I want to love the PlayStation TV so bad... I really, really do. On paper, it’s a great concept that offers gamers incredible convenience. The ability to play your PlayStation Vita games on the big screen was one feature that I felt was “cool,” but not quite, “OMG, I gotta have it!" The allure of having access to hundreds of games via the PlayStation Now streaming service was more appealing in my book. Then, there was the fact that this device was supposed to allow gamers to stream their PlayStation 4 to another TV within their house, which was perhaps the most exciting feature of all. These three features were enough to excite many a gamer, myself - of course - included. The Playstation TV would essentially act as a universal PlayStation console with the ability to access the library of almost every PlayStation system, all for under $100. After spending a few days with the device, I can say that while it achieves what it says it can do, it’s the quality of said features that leaves me somewhat disappointed.
PlayStation Vita Games On Your Big Screen
I want to start off saying that I absolutely love my PlayStation Vita; I really do believe it's one of best handheld systems ever created. And contrary to popular opinion, the PlayStation Vita has a very healthy mix of AAA and indie games to choose from. I’ve always been a believer that the Vita is best played in small doses, though I respect those who can spend hours upon hours playing games on it. Playing Killzone: Mercenary on the go allowed many of us to experience a proper first-person shooter away from our home consoles. There are times, however, when I’m at home and I wish I could enjoy longer play sessions with it, but not on the little screen. Now that PlayStation TV has arrived, I can finally pick up my DualShock 4 (or DualShock 3) and play it on my 50 inch plasma. Not only did a recent patch optimize Killzone: Mercenary to look better on a bigger screen, but playing it with the ergonomically friendly DualShock 4 offers up a more precise, and more importantly, comfortable experience than on the PlayStation Vita proper over longer periods of time.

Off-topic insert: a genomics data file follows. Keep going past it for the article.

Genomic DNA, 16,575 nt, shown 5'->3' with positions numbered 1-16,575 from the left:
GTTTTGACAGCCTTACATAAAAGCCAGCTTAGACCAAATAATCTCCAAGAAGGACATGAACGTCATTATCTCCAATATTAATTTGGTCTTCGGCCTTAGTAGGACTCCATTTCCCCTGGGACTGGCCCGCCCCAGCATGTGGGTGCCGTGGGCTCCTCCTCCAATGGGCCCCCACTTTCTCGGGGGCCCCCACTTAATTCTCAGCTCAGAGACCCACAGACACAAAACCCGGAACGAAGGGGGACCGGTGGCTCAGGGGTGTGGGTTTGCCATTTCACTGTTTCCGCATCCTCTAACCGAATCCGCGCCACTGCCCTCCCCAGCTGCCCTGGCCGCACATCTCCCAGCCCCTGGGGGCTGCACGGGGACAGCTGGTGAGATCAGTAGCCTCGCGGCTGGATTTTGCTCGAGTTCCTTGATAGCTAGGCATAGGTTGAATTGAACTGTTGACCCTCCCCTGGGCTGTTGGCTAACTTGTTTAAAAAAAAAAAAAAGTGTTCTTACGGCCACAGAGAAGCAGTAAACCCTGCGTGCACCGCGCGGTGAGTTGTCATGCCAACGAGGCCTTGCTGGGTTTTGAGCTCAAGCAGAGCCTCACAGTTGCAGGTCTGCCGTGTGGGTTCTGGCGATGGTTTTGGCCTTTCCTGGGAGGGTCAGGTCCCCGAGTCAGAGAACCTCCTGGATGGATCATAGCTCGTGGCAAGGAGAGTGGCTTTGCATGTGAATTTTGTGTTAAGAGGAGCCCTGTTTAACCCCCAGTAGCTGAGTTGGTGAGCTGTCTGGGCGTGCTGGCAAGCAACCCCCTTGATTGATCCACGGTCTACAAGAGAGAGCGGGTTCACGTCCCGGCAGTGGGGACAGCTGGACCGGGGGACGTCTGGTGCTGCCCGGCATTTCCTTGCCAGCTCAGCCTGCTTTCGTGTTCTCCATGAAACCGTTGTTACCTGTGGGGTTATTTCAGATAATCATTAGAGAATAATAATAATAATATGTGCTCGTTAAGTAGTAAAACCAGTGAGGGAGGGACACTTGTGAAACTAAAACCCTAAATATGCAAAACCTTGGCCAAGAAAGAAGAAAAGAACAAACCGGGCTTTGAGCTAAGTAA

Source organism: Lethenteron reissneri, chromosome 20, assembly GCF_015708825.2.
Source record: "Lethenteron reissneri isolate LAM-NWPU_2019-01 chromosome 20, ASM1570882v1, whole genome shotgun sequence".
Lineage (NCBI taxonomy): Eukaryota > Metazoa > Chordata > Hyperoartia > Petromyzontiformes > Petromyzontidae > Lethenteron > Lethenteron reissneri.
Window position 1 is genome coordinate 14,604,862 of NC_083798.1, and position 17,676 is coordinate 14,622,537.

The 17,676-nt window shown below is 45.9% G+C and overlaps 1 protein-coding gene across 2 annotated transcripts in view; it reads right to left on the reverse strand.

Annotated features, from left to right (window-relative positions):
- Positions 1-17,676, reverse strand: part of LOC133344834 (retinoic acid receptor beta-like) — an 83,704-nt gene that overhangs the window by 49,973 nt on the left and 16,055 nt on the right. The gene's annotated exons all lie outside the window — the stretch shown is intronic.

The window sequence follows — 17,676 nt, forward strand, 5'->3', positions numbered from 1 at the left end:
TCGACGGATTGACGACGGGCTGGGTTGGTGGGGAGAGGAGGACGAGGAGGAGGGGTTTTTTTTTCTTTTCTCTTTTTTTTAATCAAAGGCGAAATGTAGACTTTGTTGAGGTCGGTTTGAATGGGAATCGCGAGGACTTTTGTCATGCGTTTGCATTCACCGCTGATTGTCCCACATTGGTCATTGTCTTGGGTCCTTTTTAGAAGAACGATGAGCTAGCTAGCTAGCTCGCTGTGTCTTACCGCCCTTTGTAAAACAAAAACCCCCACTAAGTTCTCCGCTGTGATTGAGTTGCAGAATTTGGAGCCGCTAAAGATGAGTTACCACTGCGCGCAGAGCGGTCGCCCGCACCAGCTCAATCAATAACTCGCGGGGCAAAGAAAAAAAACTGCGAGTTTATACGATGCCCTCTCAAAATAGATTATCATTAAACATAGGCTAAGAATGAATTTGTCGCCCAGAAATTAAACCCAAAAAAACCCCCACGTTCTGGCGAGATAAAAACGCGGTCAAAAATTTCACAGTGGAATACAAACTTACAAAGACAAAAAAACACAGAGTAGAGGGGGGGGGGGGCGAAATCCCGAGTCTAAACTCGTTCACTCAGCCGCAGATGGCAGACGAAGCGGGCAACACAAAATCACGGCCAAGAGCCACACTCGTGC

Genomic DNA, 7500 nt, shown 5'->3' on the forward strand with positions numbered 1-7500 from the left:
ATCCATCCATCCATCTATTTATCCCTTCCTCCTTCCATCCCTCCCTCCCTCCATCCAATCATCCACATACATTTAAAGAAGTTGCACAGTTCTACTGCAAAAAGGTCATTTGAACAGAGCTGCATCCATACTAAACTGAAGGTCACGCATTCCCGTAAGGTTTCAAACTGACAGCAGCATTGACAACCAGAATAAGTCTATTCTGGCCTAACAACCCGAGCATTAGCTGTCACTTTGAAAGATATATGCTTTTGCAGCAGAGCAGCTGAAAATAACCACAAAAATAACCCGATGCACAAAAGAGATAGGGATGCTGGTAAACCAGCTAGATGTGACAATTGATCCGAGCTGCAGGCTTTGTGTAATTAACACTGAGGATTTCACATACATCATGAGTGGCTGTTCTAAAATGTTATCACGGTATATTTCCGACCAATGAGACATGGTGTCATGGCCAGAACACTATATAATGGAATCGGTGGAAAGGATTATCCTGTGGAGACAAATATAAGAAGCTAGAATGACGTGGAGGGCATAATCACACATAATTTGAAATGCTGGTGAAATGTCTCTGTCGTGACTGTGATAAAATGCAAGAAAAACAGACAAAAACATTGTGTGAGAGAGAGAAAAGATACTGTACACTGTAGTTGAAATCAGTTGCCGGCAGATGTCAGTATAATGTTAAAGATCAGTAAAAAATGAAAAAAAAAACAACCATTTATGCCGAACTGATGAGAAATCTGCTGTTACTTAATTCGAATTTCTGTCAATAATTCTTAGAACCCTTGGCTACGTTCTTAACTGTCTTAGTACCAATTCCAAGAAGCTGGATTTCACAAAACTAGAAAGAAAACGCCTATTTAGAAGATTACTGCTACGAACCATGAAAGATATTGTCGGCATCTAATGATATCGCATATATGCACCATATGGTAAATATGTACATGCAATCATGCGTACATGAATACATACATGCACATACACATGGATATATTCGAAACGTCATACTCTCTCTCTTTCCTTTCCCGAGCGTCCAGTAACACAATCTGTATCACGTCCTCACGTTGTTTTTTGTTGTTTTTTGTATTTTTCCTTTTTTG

Another great feature regarding Vita games on the PlayStation TV, is that not only can you download games you’ve already purchased to the PlayStation TV (note: unless you picked up the $149 bundle which comes with an 8GB memory card, you will need to purchase a standalone one), it also has a game card slot on the side should you have any retail copies of your Vita games that are supported at this time. Any current memory cards you have will work on the PlayStation TV as well, as long as they are tied to the same account. It’s pretty handy if you have smaller games downloaded to your memory cards.